When The Believers Faced Jerusalem

The Mehrab Of The Barwada Masjid

At first, Ghogha looks like any small-time coastal settlement of Gujarat – not entirely a village nor a town, as if a village, bored by its own half hearted attempts at urbanization had fallen back into its old slumber. Clusters of mud houses interspersed with cement and brick structures – looking garishly out of place among mud and slate surroundings – dusty roads and by lanes, with puddles of stagnant water and stray dogs lingering at corners.

Closer to the sea stands a forlorn looking government rest house with an old tamarind tree standing in its large courtyard. From the stone wall skirting the courtyard you can see the rocky beach below. Waves loaded with mud and sand constantly lash the rocks. Riding these very waves, sailing in their sturdy ships, the first Arab traders landed at Ghogha around the early seventh century and built a masjid here. This was the time when Qibla (direction to be faced while offering namaaz,) of the Muslims was Jerusalem instead of Mecca. For a brief period of 16 to 17 months, between 622 and 624 A.D., after Hijra (migration) to Medina, the Prophet (s.a.v.) and his believers faced Jerusalem while offering namaaz. This ancient masjid, locally known as the Baarwaada Masjid or Jami Masjid, was built during this period and is one of the oldest if not the oldest masjid in India. Later the Prophet (s.a.v.) received Wahi (Revelation) commanding him to change the orientation point from Jerusalem in the north to Mecca in the south. This masjid, therefore, predates all the other masjids in India whose mehrab face Mecca. This ancient masjid also bears the oldest Arabic inscriptions in India. The masjid falls under the care of Barwaada jammat but in spite of its historical significance, it lies in ruins needing urgent repair.

This small town has over eleven masjids and dargahs, which were built later during the Sultatnate period in Gujarat (1401- 1572), including the old mazaar of Ashraf Shah Baba who made Ghogha his home. A copy of the Holy Quran hand written by him can also be seen here. There is a tunnel under his mazaar which is believed to go as far as Mecca!! A few adventurous youths did make an attempt to verify this belief but had to turn back after a few kilometers due to lack of oxygen !!

Inside the Barwada Masjid

In its heydays Ghogha was the center for Islamic learning and a flourishing port which had trade links with Shri Lanka, Africa and Middle East and was appropriately called, Sher-e-abaad , the prosperous city. During the Moghul period, its yearly income was believed to be 1666 pounds. Later it became a major cotton exporting port. However with the passage of time, a decline in cotton prices and the development of railways brought about a decline in the commercial importance of ports along the Gulf of Cambay (Khambat). With the development of the nearby Bhavnagar port, the significance of Ghogha as a port diminished further.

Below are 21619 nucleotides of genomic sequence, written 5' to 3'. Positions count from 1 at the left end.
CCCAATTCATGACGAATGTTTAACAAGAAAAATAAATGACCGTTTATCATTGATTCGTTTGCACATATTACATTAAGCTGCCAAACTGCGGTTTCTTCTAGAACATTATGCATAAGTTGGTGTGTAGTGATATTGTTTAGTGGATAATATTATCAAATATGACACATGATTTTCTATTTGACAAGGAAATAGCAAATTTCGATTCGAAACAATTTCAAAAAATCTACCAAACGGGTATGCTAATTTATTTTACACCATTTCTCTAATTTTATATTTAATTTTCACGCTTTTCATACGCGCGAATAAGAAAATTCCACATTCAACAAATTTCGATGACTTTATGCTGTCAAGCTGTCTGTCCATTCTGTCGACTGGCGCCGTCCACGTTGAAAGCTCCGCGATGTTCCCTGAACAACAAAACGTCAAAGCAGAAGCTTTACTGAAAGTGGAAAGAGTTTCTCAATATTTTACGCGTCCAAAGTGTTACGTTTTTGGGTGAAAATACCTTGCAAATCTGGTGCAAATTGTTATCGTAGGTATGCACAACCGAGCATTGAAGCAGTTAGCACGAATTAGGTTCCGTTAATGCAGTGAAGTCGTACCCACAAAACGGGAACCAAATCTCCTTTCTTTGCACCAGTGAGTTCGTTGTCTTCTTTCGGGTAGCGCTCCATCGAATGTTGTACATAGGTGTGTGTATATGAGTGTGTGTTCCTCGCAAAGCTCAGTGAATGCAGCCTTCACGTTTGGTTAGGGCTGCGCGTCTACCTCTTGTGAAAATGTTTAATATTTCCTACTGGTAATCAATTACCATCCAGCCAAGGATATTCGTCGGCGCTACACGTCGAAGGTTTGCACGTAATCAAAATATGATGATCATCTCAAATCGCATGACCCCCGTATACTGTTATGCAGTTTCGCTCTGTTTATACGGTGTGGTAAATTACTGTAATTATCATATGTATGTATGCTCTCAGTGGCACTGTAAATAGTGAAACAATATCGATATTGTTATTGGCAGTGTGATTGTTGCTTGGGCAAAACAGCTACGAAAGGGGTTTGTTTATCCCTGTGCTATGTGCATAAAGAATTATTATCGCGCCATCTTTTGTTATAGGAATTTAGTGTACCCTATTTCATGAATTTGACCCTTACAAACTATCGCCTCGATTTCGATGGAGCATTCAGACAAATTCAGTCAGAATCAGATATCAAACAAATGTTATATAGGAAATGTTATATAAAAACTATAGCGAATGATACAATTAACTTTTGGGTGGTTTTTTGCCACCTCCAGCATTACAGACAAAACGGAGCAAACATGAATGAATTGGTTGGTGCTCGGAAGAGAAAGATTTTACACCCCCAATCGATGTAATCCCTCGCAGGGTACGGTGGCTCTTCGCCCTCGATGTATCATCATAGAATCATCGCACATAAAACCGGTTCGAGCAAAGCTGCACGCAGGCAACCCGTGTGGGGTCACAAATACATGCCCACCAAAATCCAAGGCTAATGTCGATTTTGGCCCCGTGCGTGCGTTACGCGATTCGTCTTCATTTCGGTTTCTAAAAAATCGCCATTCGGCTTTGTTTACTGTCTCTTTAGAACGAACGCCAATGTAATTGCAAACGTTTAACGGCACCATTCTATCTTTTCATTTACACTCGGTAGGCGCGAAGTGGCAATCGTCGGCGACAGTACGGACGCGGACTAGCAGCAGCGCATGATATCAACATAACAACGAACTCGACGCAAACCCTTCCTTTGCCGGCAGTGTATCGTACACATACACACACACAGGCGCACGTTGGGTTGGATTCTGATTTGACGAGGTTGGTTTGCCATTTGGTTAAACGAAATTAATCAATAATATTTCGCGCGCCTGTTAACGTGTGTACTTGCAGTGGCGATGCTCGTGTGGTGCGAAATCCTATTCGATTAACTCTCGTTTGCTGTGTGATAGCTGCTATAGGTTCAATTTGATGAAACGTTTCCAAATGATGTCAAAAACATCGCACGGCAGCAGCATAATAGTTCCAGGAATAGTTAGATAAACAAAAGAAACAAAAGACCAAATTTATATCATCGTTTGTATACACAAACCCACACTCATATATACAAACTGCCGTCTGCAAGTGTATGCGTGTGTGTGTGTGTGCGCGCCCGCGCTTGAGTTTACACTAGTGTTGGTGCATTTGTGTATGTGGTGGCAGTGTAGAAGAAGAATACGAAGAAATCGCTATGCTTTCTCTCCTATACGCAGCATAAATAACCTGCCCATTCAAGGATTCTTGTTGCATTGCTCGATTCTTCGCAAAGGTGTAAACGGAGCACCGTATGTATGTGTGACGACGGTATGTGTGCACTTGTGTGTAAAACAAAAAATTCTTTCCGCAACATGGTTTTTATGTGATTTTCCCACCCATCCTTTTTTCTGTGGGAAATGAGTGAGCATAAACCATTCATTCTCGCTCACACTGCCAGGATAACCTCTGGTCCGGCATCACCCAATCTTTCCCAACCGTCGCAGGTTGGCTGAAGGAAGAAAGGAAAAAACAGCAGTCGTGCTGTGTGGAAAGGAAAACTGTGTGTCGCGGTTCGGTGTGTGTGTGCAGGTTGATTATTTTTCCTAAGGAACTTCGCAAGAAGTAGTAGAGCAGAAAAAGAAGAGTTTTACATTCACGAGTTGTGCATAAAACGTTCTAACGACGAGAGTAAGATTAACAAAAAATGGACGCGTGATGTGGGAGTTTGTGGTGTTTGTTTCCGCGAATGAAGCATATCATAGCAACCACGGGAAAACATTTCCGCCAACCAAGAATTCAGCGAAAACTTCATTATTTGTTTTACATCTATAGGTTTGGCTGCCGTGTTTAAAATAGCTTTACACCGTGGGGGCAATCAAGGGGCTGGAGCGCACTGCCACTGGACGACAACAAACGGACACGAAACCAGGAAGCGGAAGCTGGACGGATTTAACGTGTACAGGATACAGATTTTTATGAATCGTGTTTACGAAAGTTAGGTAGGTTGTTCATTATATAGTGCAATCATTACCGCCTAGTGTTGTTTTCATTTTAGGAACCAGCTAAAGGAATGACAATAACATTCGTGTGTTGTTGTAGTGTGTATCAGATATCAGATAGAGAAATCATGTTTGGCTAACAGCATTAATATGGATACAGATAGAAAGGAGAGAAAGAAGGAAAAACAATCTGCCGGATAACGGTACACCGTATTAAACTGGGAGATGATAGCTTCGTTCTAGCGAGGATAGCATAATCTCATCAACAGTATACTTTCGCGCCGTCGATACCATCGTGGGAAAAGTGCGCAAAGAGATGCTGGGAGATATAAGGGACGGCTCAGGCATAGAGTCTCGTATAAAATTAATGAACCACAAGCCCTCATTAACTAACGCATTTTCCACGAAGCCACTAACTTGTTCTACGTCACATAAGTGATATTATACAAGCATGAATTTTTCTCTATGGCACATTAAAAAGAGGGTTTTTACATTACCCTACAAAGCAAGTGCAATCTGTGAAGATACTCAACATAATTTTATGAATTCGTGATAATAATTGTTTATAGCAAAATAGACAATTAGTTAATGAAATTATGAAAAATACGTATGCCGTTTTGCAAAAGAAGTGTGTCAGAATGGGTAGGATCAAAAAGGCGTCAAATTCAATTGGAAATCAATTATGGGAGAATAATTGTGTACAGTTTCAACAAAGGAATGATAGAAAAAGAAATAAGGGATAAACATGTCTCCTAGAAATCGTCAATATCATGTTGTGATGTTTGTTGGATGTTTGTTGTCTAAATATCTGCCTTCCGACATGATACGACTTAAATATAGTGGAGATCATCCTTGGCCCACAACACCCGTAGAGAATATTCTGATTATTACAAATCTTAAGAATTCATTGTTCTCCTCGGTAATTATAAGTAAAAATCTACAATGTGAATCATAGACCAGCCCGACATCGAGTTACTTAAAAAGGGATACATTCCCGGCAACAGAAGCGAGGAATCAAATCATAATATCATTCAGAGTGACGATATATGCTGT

Today this coastal town lies half-forgotten along with its inhabitants, the majority of whom are Muslims and identify themselves as Ghoghari Arabs. However their love for the sea continues with every Ghoghari family having at least one male working on a ship somewhere. Due to lack of local employment opportunities, most of the men folk have left their homes for work in places like Mumbai and Middle East.

 The locals believe that this is due to the curse of Ashraf Shah Baba. According to local folk lore the Baba cursed the men of Ghogha for casting an evil eye on his beautiful daughter. He cursed the men folk of Ghogha that they would never be able to live with their family and will have to wander away from home in search of livelihood.

A boat making unit started some years ago closed down due to some internal problems. A salt works trade started some time back, met with the same fate. The Ghogha – Dahej ferry boat service started by the State Government with much ballyhoo ended in a whimper. Only a few bentonite processing factories offer limited employment to the locals.

Today Ghogha and its ancient masjid bear a look of decadence. Perhaps the development planners can cast off the Baba’s curse and it would be a great loss to our cultural heritage if this ancient masjid is allowed to crumple to dust.

(Photo credits: Razi Abdi)MM

About Rupa Abdi

I am an independent researcher and writer with interests ranging from Environment and Development to Culture and Mysticism
This entry was posted in Culture & Heritage and tagged , , , , , . Bookmark the permalink.

13 Responses to When The Believers Faced Jerusalem

  1. yogeshsnehi says:

    We often read about the early settlements of Arabs along the coastal regions of India, especially Gujarat, but your insight has been a learning experience. Thanks for giving an insight into this wonderful piece of information. At times these little inputs help us dispel subtle myths about the advent of Islam in India which is generally coalesced with Turkish invasions in the 11th century.

  2. Karoly says:

    This is a remarkable information. We Keralites generally hold that it is the Mosque at Kodungallur in Kerala that is the first mosque in the sub-continent. If this is true this mosque should be a rarity in Islamic history itself. Also it should be checked whether any other mosque built during this period still exists other than, of course, Masjid Quba and Masjid Nabawi, the first mosques at Madina. However author should have given further corroboration on this subject considering the less probability of a masjid being built in India even before the Qibla was changed. A quick googling suggests that the architectural feature of mihrab in the form of niche in mosques was introduced much later.

  3. Sudie says:

    Wonderful article Rupa
    It may be a good idea to get the local architecture institute or for that matter CEPT-Ahmedabad interest to atleast document the piece and make the drawings as to how this Masjid was precussor of the Islamic influence in the architecture of the sub-continent.
    I stronlgly feel that we need to do some serious work on this architectural heritage of India.

  4. Rupa Abdi says: